Aquatics professionals were left scrambling in the wake of a pre-Memorial Day weekend federal recall of approximately 1 million drain covers — and wondering about timing and cost of the action. The far-reaching recall, the largest in industry history, includes product from 10 different manufacturers.
The action affected “hundreds of thousands of pools,”
said Scott Wolfson, public affairs director for the Consumer
Product Safety Commission, which initiated the voluntary recall.
However, Wolfson said, “voluntary does not mean
Replacements or retrofits are mandatory on wading pools, kiddie
pools and spas. Also affected are single-drain pools that do not
have an unblockable drain, gravity feed system or drain covers
installed before Dec. 19, 2008. CPSC is advising that those
facilities be closed until retrofits or replacements can be
But confusion over which pools are affected apparently led some
cities to close all pools over the busy Memorial Day weekend. For
example, Jacksonville, Fla., delayed opening pools on the holiday
weekend over concern for the recall. Many such pools were later
However, some locations are enacting the recall further than its
intended scope. An official with the Texas Health Department
announced that all recalled drain covers in the state are to be
replaced, even those installed in dual-drain pools, which are
exempt from the requirement.
Connecticut’s health department also sent out a memo
directing its municipal pool operators to observe the recall, but
not outlining enforcement or deadlines.
The official recall states that pools deeper than 24 inches with
multiple-drain systems are not required to change out drain
“Months of scientific research and investigative work went
into determining that a recall was needed and determining which
pools and spas were most at risk of posing an entrapment hazard to
swimmers,” Wolfson said.
Depending on the model, recalls could involve replacement —
of just the cover or the entire drain assembly — or repair,
which could be as simple as snapping a new piece onto an existing
drain cover, as with Waterway Plastics’ retrofit.
The investigation came about after NSF International, one
independent testing laboratory certified to test product and
certify it as complying with the VGBA, claimed it had tested some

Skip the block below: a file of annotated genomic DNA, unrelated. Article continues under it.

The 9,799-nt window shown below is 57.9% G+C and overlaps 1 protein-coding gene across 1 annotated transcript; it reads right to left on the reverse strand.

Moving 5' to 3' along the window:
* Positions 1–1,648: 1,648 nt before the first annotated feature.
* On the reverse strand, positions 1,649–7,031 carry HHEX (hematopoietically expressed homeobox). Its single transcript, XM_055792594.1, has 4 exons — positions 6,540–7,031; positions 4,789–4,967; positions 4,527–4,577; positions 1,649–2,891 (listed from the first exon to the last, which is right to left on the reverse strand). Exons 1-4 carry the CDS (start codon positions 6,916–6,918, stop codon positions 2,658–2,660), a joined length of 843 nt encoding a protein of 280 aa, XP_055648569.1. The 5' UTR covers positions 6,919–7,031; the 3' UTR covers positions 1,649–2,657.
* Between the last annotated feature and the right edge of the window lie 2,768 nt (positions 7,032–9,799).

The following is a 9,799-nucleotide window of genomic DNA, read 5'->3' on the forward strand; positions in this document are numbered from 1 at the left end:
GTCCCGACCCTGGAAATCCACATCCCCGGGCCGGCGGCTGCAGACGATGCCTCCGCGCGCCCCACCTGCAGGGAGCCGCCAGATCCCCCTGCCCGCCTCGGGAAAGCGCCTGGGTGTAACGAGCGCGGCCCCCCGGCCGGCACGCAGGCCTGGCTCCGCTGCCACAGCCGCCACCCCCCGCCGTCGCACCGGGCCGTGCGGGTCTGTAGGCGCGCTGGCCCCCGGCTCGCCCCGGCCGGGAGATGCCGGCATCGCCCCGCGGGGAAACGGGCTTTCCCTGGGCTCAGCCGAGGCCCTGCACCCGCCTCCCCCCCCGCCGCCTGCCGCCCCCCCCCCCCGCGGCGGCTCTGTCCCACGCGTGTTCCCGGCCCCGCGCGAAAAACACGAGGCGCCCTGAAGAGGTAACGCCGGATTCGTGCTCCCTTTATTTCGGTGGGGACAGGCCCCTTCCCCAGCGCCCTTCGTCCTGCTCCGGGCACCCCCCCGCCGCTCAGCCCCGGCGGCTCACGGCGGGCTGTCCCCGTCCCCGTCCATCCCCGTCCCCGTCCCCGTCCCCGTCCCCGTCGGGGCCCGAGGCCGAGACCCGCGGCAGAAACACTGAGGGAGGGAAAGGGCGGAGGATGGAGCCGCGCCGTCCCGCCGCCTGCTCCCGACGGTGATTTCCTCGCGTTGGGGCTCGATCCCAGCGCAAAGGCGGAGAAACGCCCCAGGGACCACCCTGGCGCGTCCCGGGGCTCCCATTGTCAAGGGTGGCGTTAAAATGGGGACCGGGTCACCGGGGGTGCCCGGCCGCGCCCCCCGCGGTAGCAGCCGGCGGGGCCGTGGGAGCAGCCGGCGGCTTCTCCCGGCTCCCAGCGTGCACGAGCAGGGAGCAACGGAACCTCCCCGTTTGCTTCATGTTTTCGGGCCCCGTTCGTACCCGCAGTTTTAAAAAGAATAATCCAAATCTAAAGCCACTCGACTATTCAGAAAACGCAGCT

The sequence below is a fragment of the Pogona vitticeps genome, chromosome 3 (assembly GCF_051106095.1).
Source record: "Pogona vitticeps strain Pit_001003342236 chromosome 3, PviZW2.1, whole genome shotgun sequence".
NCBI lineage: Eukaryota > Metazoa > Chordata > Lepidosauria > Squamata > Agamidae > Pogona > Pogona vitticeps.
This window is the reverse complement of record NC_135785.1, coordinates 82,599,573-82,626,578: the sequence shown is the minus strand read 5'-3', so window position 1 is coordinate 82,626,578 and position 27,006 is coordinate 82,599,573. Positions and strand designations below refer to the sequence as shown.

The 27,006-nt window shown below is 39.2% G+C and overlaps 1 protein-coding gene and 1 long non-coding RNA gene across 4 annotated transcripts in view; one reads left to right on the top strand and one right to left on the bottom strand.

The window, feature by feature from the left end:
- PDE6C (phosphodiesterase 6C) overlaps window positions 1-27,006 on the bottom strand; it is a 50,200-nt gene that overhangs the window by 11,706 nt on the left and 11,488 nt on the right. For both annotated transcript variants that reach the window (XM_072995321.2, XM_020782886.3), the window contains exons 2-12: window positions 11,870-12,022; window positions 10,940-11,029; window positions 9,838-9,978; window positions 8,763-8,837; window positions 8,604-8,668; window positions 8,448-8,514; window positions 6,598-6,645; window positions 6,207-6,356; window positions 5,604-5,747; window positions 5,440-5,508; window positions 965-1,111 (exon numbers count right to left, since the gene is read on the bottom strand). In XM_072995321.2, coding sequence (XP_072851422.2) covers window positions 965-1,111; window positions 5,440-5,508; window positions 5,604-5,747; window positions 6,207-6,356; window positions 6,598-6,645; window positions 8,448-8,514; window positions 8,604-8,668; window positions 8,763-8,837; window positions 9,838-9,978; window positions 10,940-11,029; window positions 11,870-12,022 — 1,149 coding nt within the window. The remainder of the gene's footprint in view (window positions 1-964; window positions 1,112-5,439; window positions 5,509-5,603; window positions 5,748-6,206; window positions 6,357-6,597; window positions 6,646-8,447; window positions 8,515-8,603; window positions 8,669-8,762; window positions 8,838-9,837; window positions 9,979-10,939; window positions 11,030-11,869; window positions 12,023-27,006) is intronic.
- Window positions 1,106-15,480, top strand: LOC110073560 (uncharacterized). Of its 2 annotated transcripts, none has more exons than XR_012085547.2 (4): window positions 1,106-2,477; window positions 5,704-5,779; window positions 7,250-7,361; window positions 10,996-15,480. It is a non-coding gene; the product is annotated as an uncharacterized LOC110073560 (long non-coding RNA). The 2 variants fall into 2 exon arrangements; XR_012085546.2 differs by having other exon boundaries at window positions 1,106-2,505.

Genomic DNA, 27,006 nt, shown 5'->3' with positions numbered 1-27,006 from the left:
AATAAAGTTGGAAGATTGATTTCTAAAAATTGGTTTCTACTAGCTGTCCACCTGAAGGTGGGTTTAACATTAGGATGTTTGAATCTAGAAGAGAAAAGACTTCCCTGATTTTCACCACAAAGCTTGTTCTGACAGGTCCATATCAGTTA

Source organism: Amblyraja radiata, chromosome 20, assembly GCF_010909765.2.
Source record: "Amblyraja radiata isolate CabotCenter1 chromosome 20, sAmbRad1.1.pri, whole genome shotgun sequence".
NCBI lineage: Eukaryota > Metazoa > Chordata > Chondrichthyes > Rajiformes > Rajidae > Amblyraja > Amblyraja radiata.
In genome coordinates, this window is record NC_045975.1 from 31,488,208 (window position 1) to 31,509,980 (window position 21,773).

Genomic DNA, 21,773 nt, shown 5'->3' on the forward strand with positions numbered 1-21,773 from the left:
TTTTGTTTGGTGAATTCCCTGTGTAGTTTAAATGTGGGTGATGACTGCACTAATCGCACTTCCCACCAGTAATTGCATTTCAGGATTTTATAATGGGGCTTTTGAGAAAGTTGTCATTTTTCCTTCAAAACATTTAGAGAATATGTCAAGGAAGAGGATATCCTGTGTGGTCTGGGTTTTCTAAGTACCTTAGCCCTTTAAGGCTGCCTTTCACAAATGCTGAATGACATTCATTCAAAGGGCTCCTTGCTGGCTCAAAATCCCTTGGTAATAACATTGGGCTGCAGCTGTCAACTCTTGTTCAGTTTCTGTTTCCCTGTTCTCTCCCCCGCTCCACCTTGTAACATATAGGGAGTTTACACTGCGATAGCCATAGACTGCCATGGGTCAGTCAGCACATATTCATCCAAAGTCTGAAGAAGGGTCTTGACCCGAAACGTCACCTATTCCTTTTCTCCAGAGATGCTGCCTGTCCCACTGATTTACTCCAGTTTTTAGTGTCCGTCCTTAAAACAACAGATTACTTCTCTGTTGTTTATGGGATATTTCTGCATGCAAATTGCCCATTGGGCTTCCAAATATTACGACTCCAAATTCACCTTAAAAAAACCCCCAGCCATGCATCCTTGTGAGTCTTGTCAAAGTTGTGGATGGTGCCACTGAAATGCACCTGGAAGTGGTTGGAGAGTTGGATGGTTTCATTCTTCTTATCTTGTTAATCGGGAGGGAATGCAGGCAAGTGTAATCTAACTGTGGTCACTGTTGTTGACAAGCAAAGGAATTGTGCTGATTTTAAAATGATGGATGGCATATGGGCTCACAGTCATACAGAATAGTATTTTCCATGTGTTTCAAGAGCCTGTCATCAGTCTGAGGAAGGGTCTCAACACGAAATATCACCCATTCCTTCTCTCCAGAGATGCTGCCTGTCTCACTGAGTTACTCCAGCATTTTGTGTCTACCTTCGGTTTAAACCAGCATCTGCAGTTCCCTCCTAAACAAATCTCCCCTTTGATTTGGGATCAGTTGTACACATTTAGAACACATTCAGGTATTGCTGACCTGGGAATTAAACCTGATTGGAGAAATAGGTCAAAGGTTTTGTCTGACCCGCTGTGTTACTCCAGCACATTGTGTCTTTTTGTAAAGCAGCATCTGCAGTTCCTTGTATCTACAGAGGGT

covers approved and rated by fellow lab International Association
of Mechanical Plumbing Officials and found that the products did
not perform as claimed. CPSC was directed to investigate the
As a result, certain drain-cover models from the following
manufacturers are part of the recall: A&A Manufacturing,
AquaStar Pool Products, Color Match Pool Fittings, Custom Molded
Products, Hayward Pool Products, Pentair Water Pool and Spa, Rising
Dragon Plastics and Waterway Plastics.
Drain covers from Lawson Aquatics and Paramount Pool and Spa
Systems also were included in the recall. However, those
manufacturers are “carrying out a corrective action
program” and are working directly with the customers
affected, Wolfson said. Links to manufacturers’ recall Web
pages as well as other recall information can be found at aquaticsintl.com/recall.
The Association of Pool & Spa Professionals is acting as a
spokesperson for seven of the eight manufacturers directly
involved. The companies working with the organization declined to
comment for this story.
CPSC said most manufacturers will pay for parts and labor, but each
has its own process, usually involving several steps. Additionally,
CPSC recommends that all professionals, whether installers
performing the repairs or the manufacturers providing the product,
should keep records of every drain cover replaced, along with the
pool or spa type, flow rating and model of the existing drain
cover. CPSC will be monitoring the recall and could ask for records
at any time, the agency warned.
But some industry professionals say they’re still waiting on
information to determine exactly what needs to be done to fulfill
obligations and comply with the recall — and who will pay for
work that may have to be done.
“We’re hoping for better direction from CPSC and
manufacturers. They put out the alarm and we’re all saying,